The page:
IN REPLY to the article on the Warriner School Farm grant cuts (Banbury Guardian, Thursday, November 1), Sir Tony Baldry’s website blog and Cllr Mallon’s letter of last week (Banbury Guardian, November 8).
As Cllr Mallon and Sir Tony Baldry’s defence of the farm grant cut include personal attacks on me, I would like to set the record straight.
They both build a mountain on the assertion that I have hidden behind anonymity.
This is completely untrue.
When I wrote to the Banbury Guardian as a parent of a child at the Warriner School, and not as some sort of Labour Party spokesman, I signed my letter and expected my name to be published.
Although I was not involved in this year’s local elections, if ever inspiration were needed to stand again, it would come from the dubious political arguments of Messers Baldry and Mallon.
On the substantive issue of the Warriner School Farm grant cut, what is particularly galling is not that Sir Tony Baldry is wrong that I have tried to remain anonymous; it is not that Sir Tony Baldry is wrong to imply that the school budget increase is in some way compensation for the loss of the farm grant; it is not even that Sir Tony Baldry is wrong about the farm’s aspiration to become a self-sufficient enterprise. It is that this grant is being cut at exactly the same time as the Chancellor’s tax break for the very few whose income is more than £150,000 a year, like Sir Tony Baldry.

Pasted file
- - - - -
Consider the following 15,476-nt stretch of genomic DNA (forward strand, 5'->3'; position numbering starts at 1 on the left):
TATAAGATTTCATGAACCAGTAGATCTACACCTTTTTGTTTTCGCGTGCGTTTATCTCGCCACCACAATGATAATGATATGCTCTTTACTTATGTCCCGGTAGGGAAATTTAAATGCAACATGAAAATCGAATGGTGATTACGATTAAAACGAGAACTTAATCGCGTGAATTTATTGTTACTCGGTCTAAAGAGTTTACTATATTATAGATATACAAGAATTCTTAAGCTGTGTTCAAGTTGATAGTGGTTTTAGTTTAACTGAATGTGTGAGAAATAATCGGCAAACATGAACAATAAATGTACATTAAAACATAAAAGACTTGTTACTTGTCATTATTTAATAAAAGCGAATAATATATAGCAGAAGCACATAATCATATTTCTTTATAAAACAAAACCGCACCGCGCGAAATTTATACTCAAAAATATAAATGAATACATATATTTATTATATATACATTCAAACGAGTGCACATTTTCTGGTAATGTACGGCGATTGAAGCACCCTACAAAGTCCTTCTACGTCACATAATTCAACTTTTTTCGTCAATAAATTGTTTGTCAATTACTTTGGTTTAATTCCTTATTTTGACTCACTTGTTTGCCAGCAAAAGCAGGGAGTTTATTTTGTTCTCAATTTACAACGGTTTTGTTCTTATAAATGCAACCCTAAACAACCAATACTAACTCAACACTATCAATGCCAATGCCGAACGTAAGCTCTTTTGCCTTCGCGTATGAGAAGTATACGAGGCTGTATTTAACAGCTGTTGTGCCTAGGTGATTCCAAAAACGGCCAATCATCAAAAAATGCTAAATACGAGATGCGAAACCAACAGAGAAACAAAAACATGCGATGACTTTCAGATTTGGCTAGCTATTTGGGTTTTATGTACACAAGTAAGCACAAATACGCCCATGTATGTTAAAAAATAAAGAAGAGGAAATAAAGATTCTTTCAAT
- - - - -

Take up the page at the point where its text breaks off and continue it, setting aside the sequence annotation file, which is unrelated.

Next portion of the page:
This tax break will give them thousands more, while education, health and welfare services for most people are cut.
Ditching this millionaire’s tax break, Cllr Mallon, is how I would find funds for the Warriner School Farm grant.
IT IS an absolute disgrace that a £40,000 grant is to be withdrawn from the Warriner School which will jeopardise the future of the school farm.
Not many years ago there were only 65 school and community farms across the whole country but this has now grown to more than 90 and the Warriner farm is recognised as being one of the outstanding examples – indeed the Warriner School Farm scooped the Farm to Classroom prize in the Farming And Countryside Education Awards, run in conjunction with Bayer Crop Science.
The farm was praised for its ‘outstanding contribution to school life away from the farm’.
So, instead of trying to score political points from this situation, our elected civic leaders should be putting their energy into fighting to save this valuable and well-regarded teaching resource.
It is the only school for many miles which has such a facility and this is used to great benefit by hundreds of local school children to augment their learning about agriculture, horticulture and livestock husbandry.
This facility should be celebrated and encouraged, not allowed to fail through unimaginative policy.
The volunteers who assist at the farm in various ways, including running the farm shop, work very hard but they cannot possibly make up this shortfall, so it is incumbent on all, especially those with influence, to work with the local community to ensure the continuity of this much valued resource.
As has already been pointed out, the additional £75,000 to be received by the school is to meet the additional costs of educating the growing school population, and is not, in any way, geared to the retention of the school farm.
More letters in this week’s Banbury Guardian.